IT’S taken the new Maharashtra chief minister Ashok Chavan less than two weeks to discover that being in power is not quite the same as being in control. After the disaster in late November, people expected nothing less than a purge and Chavan started by changing the principal secretary and other secretaries but the buck stopped there. Worse, even the appointment of investigators was done in Delhi with Chavan being given the mere privilege of announcing it in the state assembly. R. D. Pradhan, home secretary during the Rajiv regime and later a Congress Rajya Sabha MP, will head the committee that will look into security lapses that led to the carnage. The police establishment which fiddled while Mumbai burnt remains untouched. And police commissioner Hasan Ghafoor and his deputy Rakesh Maria, already scurrying for cover for their inept response, will provide Pradhan much of the inputs for his investigations. It remains to be seen what kind of tome Pradhan will have to show for all his efforts.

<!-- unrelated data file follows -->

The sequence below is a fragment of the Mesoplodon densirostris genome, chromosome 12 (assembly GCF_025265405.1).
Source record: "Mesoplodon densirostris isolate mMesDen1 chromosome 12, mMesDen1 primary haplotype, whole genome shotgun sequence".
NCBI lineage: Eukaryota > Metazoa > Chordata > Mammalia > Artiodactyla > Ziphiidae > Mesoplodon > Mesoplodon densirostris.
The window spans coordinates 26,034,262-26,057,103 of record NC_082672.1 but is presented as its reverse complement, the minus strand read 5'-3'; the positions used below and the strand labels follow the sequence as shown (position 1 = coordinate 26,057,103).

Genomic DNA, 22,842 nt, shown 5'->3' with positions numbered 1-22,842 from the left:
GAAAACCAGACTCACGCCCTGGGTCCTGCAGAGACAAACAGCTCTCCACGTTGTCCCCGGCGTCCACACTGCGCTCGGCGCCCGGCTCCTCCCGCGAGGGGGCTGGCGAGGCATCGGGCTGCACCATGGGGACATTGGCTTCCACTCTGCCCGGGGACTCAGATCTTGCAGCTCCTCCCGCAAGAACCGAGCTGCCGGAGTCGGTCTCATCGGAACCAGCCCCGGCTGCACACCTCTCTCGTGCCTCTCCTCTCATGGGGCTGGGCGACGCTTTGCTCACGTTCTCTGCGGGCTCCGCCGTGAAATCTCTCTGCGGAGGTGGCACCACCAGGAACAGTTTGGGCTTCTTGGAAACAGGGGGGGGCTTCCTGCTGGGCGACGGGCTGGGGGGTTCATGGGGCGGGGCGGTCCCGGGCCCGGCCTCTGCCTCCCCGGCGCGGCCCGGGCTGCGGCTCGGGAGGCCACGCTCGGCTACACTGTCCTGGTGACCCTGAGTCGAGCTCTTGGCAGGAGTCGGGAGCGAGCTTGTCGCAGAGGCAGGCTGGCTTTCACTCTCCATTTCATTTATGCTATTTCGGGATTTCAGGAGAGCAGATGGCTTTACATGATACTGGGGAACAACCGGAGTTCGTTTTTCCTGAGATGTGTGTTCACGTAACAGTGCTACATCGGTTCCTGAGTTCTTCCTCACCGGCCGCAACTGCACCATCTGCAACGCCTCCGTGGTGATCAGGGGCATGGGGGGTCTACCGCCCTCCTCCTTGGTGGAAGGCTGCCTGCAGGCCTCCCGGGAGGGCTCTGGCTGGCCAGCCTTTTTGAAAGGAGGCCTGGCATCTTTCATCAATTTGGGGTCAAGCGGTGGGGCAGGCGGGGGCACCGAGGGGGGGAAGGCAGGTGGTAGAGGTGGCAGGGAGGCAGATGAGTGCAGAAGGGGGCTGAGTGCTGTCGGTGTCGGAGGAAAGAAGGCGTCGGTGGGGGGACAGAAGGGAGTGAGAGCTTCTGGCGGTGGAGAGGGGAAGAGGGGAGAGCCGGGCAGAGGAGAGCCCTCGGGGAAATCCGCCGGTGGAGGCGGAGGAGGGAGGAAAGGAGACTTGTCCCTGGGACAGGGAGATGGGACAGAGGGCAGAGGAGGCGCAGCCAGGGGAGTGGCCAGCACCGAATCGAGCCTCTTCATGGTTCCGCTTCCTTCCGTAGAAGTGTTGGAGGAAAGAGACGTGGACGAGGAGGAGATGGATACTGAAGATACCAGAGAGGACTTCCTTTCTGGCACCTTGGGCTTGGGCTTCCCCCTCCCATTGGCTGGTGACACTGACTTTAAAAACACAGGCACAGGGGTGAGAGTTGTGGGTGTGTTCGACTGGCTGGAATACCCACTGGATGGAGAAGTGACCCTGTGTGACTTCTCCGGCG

Behenji’s annus horribilis
TWELVE months is a long time in politics and Mayawati who just a year ago single handedly took the BSP to power is going through a torrid time. For the Queen of Social Engineering, 2008 was the year when everything that could go wrong went wrong. She set the bar high, set her eyes on the prime minister’s chair and put up BSP candidates wherever elections happened last year. But considering the money she invested and the time devoted, the returns have been negligible.
She considered governance in Uttar Pradesh secondary to her larger ambitions, leaving it to her set of trusted advisors, who as it turns out now, don’t deserve her trust. To be fair, she initially lived up to her promise to rid the state of Goonda Raj and thought nothing about sending her own MLAs behind bars.